Ricotta Pastiera ( Neapolitan Ricotta Easter pie ) Original Recipe

Ricotta Pastiera

(Neapolitan Easter Pie )

Original Recipe


Pastiera is a type of Italian cake made with ricotta cheese. It originates from the area of Naples.

Pastiera is a typical cake during Easter time


Pastiera ( Neapolitan Easter Pie )

Original Italian Recipe

Video Recipe by GialloZafferano Below 

Written Recipe Below

Pastiera Ingredients:

1 and ¼ cups of cooked bulgar or spelt
• 1 and ¾ cups of sugar
• 1/3 cup of diced candied orange
• 1/3 cup of diced candied citron
• 2 yolks and 1 whole egg
• 1 and a half cups of ricotta cheese(half from sheep’s milk and half from cow)
• 1 teaspoon of vanilla extract
• 1 teaspoon of cinnamon
• 1 and ½ tbsp of orange blossom water or an orange liqueur • 2 tbsp of butter
• The grated zest of an organic lemon
• Just under a cup of fresh milk
• And about a pound of pastry dough which you can make with 2 cups of flour, a stick of very cold butter, ¼ cup of sugar, one egg, one yolk and a teaspoon of vanilla extract. Knead together the ingredients, wrap the dough in plastic wrap and let it chill for a half hour before using.


The first thing to do is to prepare the pastry dough. Remember that you can follow the video recipe on this channel for more advice. You should let your dough chill in the fridge before rolling it out. In the meantime, you can prepare part of the filling by putting into a pot the milk, the cooked grain, the butter and the lemon zest. Let everything simmer together on a low heat for about 10 minute while mixing often until all of the ingredients are well mixed and have formed a creamy mixture. Once it’s reached that point, turn off the heat and leave the mix to cool.

While the wheat is slowly cooking, you can mix together the rest of the ingredients save the candied fruits. In a food processor, or of course you can simply use a whisk, put the ricotta, the sugar, the eggs, the vanilla, the cinnamon and the orange blossom water or orange liqueur (such as triple sec or grand mariner. Now, turn on your processor.

And now we’re ready to make the filling. Here we have the wheat which has been cooking in the milk and is now nice and creamy, and here’s the ricotta blended with the other ingredients. Now pour the ricotta into the wheat and mix together, and after, mix in the candied fruit and the filling is complete. Now it’s time to get the crust ready.

Roll your pastry dough out as thin as possible — less than 1/8th of an inch thick is about right and be sure to roll out your dough in a cool place to help prevent breakage. Butter and flour a pie tin 11 inches in diameter and line it with about ¾ of the dough — the other part will be used to make strips of dough about half to three quarters of an inch thick for the top of the pie. I’ve cut mine with a serrated roller to get the decorative edges. Now pour the filling for the pie into the lined tin, and then lay the strips on top like a grill so that you create a type of net over the pie. Push the edges down to reach the level of the filling. You can also do this with a fork to make a decorative edge. And now we’re ready to lay our strips across the top of the pie.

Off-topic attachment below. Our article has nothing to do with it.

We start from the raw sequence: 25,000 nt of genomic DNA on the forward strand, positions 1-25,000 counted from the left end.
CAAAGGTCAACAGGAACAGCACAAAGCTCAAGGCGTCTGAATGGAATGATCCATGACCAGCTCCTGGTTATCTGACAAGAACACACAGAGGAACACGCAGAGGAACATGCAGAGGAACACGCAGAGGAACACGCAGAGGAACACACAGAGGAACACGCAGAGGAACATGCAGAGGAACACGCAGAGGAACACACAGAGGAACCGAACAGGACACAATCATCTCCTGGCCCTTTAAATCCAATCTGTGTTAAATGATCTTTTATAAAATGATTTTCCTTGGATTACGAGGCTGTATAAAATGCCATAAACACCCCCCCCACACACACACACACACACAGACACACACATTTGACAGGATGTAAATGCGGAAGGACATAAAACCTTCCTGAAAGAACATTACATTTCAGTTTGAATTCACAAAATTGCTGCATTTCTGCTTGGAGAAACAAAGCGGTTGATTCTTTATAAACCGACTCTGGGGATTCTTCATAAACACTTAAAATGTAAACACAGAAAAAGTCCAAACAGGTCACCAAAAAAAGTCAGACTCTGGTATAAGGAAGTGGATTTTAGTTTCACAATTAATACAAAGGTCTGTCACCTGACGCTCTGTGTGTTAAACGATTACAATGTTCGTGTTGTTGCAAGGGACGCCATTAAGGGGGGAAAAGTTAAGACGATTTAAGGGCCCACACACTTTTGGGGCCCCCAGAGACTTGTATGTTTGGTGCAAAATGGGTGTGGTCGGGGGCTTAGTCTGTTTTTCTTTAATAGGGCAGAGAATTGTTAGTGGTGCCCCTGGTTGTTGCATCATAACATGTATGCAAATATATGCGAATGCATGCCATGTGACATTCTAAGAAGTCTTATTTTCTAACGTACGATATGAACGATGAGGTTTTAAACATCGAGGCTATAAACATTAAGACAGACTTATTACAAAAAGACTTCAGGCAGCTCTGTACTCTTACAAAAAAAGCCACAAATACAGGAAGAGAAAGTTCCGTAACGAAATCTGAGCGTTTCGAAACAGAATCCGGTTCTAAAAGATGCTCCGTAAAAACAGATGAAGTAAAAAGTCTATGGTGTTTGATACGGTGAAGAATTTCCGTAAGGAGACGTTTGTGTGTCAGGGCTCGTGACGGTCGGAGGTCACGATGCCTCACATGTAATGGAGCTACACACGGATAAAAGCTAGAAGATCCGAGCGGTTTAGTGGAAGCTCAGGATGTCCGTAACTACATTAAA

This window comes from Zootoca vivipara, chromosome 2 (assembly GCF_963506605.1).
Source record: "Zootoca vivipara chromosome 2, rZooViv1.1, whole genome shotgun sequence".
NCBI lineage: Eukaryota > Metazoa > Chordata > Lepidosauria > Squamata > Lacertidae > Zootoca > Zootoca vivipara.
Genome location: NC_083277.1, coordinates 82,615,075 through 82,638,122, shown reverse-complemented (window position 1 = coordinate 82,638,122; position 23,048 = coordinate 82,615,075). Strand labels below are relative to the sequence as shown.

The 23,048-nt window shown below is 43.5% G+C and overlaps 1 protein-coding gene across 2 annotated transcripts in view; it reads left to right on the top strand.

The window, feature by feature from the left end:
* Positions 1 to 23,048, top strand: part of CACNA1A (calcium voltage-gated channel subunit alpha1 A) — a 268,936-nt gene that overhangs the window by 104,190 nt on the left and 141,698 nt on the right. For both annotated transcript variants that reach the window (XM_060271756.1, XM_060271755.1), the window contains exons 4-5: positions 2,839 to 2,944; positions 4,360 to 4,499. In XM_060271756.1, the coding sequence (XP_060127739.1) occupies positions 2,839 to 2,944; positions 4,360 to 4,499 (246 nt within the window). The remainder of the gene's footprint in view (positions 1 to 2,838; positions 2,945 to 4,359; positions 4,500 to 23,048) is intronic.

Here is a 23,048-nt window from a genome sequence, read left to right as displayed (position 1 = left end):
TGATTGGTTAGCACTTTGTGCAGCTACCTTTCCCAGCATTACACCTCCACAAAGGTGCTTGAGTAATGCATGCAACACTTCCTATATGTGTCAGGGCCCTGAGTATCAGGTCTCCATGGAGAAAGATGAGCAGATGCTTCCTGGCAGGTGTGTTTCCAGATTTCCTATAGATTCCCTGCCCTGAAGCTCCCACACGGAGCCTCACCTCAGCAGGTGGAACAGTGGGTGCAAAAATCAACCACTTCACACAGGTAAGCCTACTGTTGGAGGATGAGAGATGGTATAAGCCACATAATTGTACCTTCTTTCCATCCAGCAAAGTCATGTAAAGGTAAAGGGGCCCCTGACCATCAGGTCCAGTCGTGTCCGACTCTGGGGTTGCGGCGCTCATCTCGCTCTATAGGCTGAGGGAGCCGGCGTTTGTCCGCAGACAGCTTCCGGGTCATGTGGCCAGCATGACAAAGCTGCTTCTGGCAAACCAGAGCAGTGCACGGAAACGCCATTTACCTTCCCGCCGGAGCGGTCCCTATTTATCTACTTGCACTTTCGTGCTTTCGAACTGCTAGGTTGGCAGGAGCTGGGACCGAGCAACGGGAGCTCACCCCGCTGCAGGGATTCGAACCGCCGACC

And here’s our Easter pie ready to be baked. As you can see, I’ve laid the strips to form diamond shapes, not squares. I recommend laying the bottom strips parallel, and then adding the top strips to form the diamonds. Now all we need to do is to beat an egg and wash the strips delicately as to not push the pastry strips into the filling. Now it’s time to bake the Easter pie for about an hour at 380F. The top of the pie should be quite golden and the pastry strips very shiny.

Once it’s baked, leave the Easter pie to cool inside of the pie tin — a springform pan makes it easier to remove the pie. I recommend covering your cooked pie and letting it rest in a cool place for a full day before you plan on serving it. From Sonia and GialloZafferano, Buona Pasqua


( Neapolitan Ricotta Easter Pie )

Original Italian Recipe


The Pastiera should be cooked in advance, no later than Good Friday, in order to allow the fragrances to mix properly and result in that unique flavor.


Pastiera Video Below

Pastiera – More Interesting Facts

The modern pastiera was probably invented in a Neapolitan convent. An unknown nun wanted that cake, symbol of the Resurrection, to have the perfume of the flowers of the orange trees which grew in the convent’s gardens. She mixed a handful of wheat to the white ricotta cheese, then she added some eggs, symbol of the new life, some water which had the fragrance of the flowers of the spring time, candied citron and aromatic Asian spices.

We know for certain that the nuns of the ancient convent of San Gregorio Armeno were considered to be geniuses in the complex preparation of the Pastiera. They would prepare a great quantity during Easter time.


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